So that was the original place where Senator Mitchell and I got to know each other a bit. I would from time to time come to his office, as to the other members of the Maine delegation, and brief them on particular important changes that I could see coming in the world of financial aid and access to higher ed, because of my work on the committee. And it was a very helpful and good committee; it did the work which the Congress and the secretary set it to do.

Sometimes they would give us a particular topic; other times we undertook research projects on our own. We would have regular hearings around the country, some in Washington, some in other parts of the country; Bates hosted a couple of those meetings. And the intent was to give a steady stream of feedback from the committee to the Congress and the secretary of education on what should be national financial aid policies.

I’ll give you an example. While we were on the committee, the subject came up for study of how students applied for financial aid for colleges. At the time, there was no free federal form; what we now have as the FAFSA didn’t exist. And the way students applied was by filling out the old FAF, Financial Aid Form that was published by the College Board and the College Scholarship Service, and it was a fee form. You paid I think it was fourteen dollars or something just to fill out that form and apply for financial aid.

The form had a lot of data on it; it was a much more complicated form than most colleges needed, certainly the vast range of public colleges and universities that were, most of them, not doing complicated financial aid analysis. They were just packaging federal loans and federal grants and work-study and the like. They were getting a lot more data from the FAF than they needed. And when we tried to suggest to the College Board and to the College Scholarship Service that they design a free form that was much simpler, they weren’t interested in that at all, frankly. The FAF was a terrific money maker for them, and they just said, “No, we’re going to continue to serve this market with the FAF.”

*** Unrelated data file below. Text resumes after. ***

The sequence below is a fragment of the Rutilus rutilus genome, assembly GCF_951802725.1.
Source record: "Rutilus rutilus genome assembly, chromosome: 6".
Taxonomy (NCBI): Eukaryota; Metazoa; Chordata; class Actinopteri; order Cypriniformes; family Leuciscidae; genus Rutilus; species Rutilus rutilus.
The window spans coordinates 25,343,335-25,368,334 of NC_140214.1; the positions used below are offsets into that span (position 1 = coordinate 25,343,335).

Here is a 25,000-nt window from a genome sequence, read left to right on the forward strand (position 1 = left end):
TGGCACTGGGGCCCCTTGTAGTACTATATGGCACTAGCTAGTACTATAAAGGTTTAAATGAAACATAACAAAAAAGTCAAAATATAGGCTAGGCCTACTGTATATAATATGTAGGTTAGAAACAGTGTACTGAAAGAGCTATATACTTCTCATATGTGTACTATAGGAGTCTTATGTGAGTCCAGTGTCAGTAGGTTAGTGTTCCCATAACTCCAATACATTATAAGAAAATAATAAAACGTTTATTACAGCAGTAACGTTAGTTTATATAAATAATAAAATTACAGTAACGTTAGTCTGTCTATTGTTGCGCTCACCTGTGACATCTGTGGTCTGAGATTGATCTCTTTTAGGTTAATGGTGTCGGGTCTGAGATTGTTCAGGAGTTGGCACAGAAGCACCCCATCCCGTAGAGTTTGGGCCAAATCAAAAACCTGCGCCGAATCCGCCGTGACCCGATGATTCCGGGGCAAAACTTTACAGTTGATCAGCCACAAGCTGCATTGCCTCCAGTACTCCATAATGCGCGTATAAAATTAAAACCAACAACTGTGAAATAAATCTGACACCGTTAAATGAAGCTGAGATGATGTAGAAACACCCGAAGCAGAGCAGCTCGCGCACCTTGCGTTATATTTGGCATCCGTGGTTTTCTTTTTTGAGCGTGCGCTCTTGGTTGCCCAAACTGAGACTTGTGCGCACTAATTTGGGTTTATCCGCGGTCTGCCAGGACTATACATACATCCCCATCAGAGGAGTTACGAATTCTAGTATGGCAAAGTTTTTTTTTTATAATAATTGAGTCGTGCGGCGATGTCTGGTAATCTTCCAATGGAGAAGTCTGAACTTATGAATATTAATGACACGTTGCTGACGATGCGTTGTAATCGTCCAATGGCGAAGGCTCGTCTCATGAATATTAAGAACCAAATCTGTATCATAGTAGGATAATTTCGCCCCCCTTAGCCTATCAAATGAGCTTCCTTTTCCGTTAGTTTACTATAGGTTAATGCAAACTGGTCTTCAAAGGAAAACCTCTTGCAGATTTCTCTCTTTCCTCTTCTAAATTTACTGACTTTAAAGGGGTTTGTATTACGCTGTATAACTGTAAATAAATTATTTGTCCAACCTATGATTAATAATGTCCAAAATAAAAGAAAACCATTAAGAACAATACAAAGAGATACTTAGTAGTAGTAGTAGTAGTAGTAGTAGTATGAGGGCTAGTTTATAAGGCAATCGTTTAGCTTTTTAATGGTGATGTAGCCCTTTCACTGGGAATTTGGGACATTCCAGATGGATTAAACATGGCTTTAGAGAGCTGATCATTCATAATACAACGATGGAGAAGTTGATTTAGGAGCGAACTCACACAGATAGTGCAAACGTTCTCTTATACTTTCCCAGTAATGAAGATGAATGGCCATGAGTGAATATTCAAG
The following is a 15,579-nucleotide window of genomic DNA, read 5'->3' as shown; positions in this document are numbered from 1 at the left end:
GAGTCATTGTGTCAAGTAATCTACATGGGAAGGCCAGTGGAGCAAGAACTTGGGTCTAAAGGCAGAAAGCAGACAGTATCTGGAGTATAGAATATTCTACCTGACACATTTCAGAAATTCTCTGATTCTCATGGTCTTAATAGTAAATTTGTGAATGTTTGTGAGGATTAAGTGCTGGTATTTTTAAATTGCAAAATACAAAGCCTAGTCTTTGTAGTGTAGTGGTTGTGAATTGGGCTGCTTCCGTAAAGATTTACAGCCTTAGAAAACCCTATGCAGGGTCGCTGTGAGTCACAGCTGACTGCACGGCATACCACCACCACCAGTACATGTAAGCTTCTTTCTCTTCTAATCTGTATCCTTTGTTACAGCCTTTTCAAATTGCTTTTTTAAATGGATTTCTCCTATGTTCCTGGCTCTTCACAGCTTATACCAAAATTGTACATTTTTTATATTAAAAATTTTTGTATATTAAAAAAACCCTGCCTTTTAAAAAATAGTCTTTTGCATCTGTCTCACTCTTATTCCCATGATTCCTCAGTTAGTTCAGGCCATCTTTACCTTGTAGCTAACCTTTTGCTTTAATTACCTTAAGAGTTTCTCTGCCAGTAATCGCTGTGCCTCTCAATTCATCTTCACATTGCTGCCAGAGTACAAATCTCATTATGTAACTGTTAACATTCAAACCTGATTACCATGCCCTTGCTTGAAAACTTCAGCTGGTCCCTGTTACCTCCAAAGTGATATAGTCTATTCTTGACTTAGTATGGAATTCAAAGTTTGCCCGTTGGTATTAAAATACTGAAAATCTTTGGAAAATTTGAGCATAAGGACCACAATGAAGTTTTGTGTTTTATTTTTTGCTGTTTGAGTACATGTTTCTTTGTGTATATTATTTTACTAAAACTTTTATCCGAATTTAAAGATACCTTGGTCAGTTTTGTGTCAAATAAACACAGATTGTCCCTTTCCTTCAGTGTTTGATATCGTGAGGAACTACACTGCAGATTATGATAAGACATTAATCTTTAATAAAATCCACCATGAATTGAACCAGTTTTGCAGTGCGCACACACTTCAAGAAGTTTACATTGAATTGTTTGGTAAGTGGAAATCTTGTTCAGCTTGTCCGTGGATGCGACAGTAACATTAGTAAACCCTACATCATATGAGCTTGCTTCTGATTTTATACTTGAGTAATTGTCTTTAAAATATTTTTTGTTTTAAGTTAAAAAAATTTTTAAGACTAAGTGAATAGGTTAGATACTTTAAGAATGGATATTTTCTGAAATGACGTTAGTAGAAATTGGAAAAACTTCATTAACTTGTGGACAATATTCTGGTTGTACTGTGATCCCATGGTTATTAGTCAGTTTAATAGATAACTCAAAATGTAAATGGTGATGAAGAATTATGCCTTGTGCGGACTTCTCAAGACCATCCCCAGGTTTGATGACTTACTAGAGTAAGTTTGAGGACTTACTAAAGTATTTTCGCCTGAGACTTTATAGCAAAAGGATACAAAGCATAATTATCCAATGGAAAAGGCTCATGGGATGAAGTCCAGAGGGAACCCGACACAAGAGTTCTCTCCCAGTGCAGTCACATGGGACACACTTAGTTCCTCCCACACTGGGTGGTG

We brought this news back to the Congress and there was, I think fair to say, a somewhat dyspeptic reaction from quite a number of people in Congress who were very interested in financial aid and student access to higher ed, and they said in essence, “Why should a student have to pay a private organization to apply for federal financial aid? This doesn’t make any sense.” So our committee got involved in that issue, and essentially with the staffers at the Department of Education, we designed the original FAFSA, and the whole logic of the FAFSA. It was a free form; you didn’t have to pay for it. It was, you filled it out, you submitted it to the Department of Education, they processed it for free, and they would come back with an index saying what your FC, your family contribution, ought to be, and at no cost to the student and reasonably quickly and easily. And that form worked fine for the vast majority of public universities and colleges, and even for some privates.

The College Board took a financial bath on their unwillingness to change from the FAF, and they eventually redesigned a new form, the Profile form, that serves the needs of high-end colleges that need much more sophisticated information in order to do financial aid analysis. But my understanding is, eighty percent, eighty-five percent of the students in the country now only file the FAFSA, and obviously, you know, with millions of students in colleges each year, it saves the students lots and lots of money.

So it was a great experience. At one point there was discussion in the Senate of abandoning one of the federal aid programs, the SEOG program, the Supplemental Educational Opportunity Grant, which is a program designed for students who have very high financial need. The only students who can get an SEOG grant are students who need at least half the costs in financial aid; they can’t pay any more than half the costs. And most of the kids who get SEOG money are kids who can’t pay anything like even half, you know, a lot of it is like pay ten percent, or five percent, or fifteen percent of the cost.

At the time Senator Snowe was serving as the other member of Congress, the other member of the Senate from Maine, and she had had three Bates grads in a row as chiefs of staff. So I remember sitting in her conference room with the Senator and Kevin Raye, the Bates grad, who was then her chief of staff. And I opened up the Bates financial aid roster, that is, all the students from Maine who were currently at Bates with a spreadsheet of exactly what forms of aid they were getting, and I sat there with a ruler and we went down the names one by one, and I showed her that. I think actually I took the names off, but I had the home towns, so she could see the geographic spread of the youngsters from Maine – and I showed her that virtually all the students from Maine were in all the federal programs. They were getting Pell Grants, they were getting SEOG money, they were getting federal work-study, they were taking out a loan, sometimes they had two different loan systems, you know, the bank loan and the Perkins loan.

And I said, “Senator, if you take the SEOG program away, where is it being made up? You can see that virtually every student from Maine is getting SEOG money.” The Senator sort of whistled through her teeth, and a little while later got up on the floor of the Senate and she gave a little speech that essentially said, ‘over my dead body are you going to get rid of the SEOG program.’ And, you know, she was one of the pivotal swing votes on that issue, and the program has survived to this day.